Because of the growth Ry has seen in recent years, the number of houses requiring heat has increased significantly. As this affects the differential pressure in the network, Operations Manager Flemming Skjødt needed precise data on what pressure the utility actually delivers to its customers.
In addition, the supply area covers considerable variations in topography, the age of the pipes, energy profiles of houses and differences in end-user behaviour – all factors that are difficult for the Operations Manager to predict in his calculations to design and get the most out of his network.
Using – for a start – two Kamstrup pressure sensors, he is, therefore, working his way through the supply area one zone at a time.
Ry Heat Utility has always had differential pressure measurement in its network but until now, it has used expensive fixed pressure transmitters connected to the SCADA system and placed where it assumed the differential pressure was representative. Verification performed in other places in the network was done using a manual manometer and that makes the measurement difficult to interpret.
”The measurement is only as reliable as the moment you choose and as accurate as the manometer allows. You don’t get a history – only a very brief measurement showing a precise snapshot”, Flemming Skjødt explains.
While a few of the zones in the supply area have not changed significantly, some of the pipes date back to the late 1960s and were designed based on very different criteria. ”We have a number of pipes in the centre of town where some old concrete ducts need to be replaced, but they are from a time when we used a higher set of temperatures so they have to be recalibrated. I will be using the pressure sensors for that,” says Flemming Skjødt.
The increased precision can reduce the overmeasure often used when sizing pipes. ”The overmeasure can mean the difference between going up a size or maybe even down, so there are potential savings there.”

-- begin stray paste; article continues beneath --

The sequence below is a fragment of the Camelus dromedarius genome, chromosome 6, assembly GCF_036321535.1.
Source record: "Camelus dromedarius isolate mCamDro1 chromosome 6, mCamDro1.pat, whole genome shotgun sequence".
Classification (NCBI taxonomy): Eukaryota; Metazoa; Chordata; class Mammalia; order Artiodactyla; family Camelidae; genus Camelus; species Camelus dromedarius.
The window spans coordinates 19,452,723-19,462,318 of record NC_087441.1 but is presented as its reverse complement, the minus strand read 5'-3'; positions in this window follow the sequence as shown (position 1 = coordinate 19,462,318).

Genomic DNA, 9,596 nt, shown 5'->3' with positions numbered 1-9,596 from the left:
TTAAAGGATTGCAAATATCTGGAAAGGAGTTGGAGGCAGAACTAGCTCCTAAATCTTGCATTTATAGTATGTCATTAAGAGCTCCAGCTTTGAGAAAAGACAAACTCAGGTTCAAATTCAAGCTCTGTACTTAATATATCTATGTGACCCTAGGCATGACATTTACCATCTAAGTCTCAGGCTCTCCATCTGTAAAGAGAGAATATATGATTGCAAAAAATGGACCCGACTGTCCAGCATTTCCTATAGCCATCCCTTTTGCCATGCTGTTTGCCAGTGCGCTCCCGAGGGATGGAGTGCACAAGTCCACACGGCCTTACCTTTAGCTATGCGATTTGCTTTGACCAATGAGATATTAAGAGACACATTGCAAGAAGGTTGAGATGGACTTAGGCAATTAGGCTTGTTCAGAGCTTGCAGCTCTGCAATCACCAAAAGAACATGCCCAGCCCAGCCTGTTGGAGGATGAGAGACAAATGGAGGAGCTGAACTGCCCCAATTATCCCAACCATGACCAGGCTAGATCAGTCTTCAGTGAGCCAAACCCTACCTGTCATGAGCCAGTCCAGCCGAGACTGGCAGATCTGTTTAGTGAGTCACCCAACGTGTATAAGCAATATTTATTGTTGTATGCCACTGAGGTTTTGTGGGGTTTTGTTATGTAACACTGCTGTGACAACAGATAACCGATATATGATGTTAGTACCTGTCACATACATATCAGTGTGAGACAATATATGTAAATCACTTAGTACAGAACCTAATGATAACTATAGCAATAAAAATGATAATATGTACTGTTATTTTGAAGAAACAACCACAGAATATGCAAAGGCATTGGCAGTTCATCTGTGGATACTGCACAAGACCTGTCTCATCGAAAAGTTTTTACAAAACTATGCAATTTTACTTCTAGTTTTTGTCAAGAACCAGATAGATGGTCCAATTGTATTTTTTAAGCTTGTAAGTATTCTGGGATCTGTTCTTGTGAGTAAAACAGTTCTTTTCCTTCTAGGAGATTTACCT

”If I size my distribution network based on erroneous data or theory, I risk putting 100 meters of the wrong sized pipe into the ground. In the technical world we are in, believing isn’t enough – you need to know,” says Flemming Skjødt.
According to Flemming Skjødt, the utility’s ultimate goal will always be to deliver the right product at the right price at the right time so the consumers have a positive experience. This goes for everything from the actual supply of district heating to customer service and guidance as well as minimising costs in order to lower the price of heat. ”To reach our goal, we need to know what is actually going on in our network. We get that knowledge from the pressure sensors.”
So far, Ry Heat Utility has read its heat meters twice a year using a handheld terminal, but with network reading and more frequent meter data, the utility gets even more insight into the distribution network. This will enable it to further lower the return temperature and to prioritise its renovation efforts based on the actual state of the equipment in the network.
Approx. 1,200 meters have been replaced and are read using the remote reading system, READy. The rest are read using a handheld terminal and PcBaseKamstrup pressure sensors